Friday, June 24, 2011

I'm not distracted, it's just that all processing channels are busy right now.

My mother sometimes talks about walking into a room and forgetting why she went in there.  I do the same, of course, and I think everybody does from time to time, but I wonder if moms do it more than most. I feel like I'm very ditzy sometimes, and can't concentrate on the simplest of things, or remember things for longer than your average goldfish.

I think, though, that maybe, just maybe it has to do with the brain of a mom, which is constantly running on dozens, even scores of trains of thought, all the time.  Like:  what's in my fridge that needs to be thrown away, what bills need to be paid by tomorrow, I need to check my bank balance, ask daycare if I gave them a check for this week, find out if DD had an accident yesterday or just got wet, see if we have enough Pull-Ups to get through the weekend, someone needs to stop at Target to get the prescriptions, I need to check the calendar to see if I have all my Dr. appts covered by daycare, do I have enough food to pack a picnic for tomorrow, is that smell in the house just one bad litterbox, or does Gracie have a bladder infection and need to go back to the vet, has she lost weight? How many loads of laundry are there left to do, do the kids have underwear and shorts for tomorrow, I want to check the weather for Comfest, if I take apart one of my old, broken watches could I use the bits to fix a piece of Steampunk jewelry I have?  Is there any epoxy left in my crafting kit or do I need more, can I even use epoxy for that, do I have a spare power cord for my computer or should I order I new one now, what do I want for my birthday, will we be going up to the Lake for the 4th, and if so have I/should I invite people, I need to call and make that appointment for the cleaning lady, and one for my chiropractor, did I take all my various pills today, am I drinking too much caffeine, did I drink any water today or eat a single unsauced vegetable, how many points did I eat today? Did I do any/enough PT exercises? Did I pack everything I need into my gym bag for tomorrow, what's the best way to keep toys put away but not so hidden that they never get played with, what should we do with all the nicer toys -- sell or give away?  Where did I put the papers for the roof contractors I need to call and should we refinance the mortgage?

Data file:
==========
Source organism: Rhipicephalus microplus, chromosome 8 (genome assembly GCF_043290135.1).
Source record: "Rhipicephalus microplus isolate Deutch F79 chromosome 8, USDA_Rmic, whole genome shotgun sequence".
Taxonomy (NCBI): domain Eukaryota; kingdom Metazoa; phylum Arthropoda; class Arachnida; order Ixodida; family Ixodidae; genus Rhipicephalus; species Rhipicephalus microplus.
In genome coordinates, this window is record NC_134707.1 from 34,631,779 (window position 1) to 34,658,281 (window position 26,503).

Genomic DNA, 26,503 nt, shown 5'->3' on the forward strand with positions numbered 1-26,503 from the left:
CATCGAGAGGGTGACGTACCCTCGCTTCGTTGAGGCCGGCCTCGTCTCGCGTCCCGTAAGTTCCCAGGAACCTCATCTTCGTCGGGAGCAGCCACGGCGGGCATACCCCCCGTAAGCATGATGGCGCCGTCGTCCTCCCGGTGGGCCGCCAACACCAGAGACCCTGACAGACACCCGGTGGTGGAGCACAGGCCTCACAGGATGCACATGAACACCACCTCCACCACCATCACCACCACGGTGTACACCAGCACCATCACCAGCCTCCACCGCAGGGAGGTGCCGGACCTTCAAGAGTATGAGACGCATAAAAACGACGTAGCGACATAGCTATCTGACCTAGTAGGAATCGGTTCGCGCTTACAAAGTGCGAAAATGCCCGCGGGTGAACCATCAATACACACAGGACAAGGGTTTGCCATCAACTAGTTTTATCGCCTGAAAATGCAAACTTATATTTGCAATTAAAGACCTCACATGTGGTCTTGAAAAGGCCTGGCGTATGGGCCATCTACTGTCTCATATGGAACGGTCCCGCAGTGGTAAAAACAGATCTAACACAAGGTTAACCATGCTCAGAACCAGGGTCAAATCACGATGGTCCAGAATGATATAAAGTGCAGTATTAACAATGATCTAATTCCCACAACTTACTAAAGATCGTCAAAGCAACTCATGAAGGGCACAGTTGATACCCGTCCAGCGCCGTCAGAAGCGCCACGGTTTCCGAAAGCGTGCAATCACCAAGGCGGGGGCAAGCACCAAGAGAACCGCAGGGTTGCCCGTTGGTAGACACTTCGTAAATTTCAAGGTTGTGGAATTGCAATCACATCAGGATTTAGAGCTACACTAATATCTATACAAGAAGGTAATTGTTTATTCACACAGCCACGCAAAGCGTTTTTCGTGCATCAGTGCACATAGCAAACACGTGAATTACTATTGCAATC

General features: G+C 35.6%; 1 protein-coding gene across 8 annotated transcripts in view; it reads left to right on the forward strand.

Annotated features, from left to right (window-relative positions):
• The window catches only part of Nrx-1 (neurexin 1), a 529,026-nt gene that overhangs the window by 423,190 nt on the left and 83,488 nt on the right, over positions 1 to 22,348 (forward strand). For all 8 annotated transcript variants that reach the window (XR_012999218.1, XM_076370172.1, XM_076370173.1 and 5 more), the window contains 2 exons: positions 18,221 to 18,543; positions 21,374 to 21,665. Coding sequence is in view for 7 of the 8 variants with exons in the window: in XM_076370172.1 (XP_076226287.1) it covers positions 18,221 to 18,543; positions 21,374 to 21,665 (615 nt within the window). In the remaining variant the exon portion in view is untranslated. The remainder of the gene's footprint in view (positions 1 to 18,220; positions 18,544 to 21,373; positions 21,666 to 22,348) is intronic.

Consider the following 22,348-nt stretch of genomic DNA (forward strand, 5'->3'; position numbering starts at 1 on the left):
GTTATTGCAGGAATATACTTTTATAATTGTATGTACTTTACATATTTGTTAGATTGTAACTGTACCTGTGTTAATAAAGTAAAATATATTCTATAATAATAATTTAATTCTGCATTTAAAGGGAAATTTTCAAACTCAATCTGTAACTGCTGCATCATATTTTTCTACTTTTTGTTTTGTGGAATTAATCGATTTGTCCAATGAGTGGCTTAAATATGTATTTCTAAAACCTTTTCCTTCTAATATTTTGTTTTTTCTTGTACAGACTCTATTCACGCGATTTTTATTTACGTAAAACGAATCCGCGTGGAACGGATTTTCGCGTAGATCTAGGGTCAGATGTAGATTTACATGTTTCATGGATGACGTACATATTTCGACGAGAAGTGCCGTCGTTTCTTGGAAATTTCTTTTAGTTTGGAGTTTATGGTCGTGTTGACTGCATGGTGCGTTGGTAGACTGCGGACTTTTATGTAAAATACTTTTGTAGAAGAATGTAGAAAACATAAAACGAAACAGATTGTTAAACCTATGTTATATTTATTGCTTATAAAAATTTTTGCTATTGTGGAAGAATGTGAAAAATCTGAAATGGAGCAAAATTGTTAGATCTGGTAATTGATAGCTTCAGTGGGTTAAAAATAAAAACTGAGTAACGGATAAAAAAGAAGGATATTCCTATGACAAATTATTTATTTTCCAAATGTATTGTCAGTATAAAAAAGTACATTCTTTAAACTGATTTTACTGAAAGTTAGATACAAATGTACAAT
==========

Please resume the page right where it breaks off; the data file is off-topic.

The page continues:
Seriously.  All of it.  All the time.  And there's more.  If I sat for another five minutes there'd be a list twice as long, all of it different things I'm trying to keep track of.  I sometimes make lists to cross off, but they get overwhelming, and I never remember to go back and cross things off.  Or, worse, I spend the day doing a great deal only to come back and realize that, while important, none of it was on my list.  So, it's better to have it all running in the back of my brain.   I suspect there is a similar string of computation chugging along in the back of every mom's brain.  Maybe in dads, too, but I don't know.
One of my favorite lines from The Chronicles of Narnia was when one of the boys insulted the girls for not being able to keep a map in their heads.  Lucy, I think, retorted "That's because our heads have something in them."

I think she was on to something.

mental energy

Writing fiction takes a lot more mental energy for me than cataloging my day or detailing something of my past.  So, the story is going to have to be a weekly serial.  Think of it as a very chic, retro move on my part.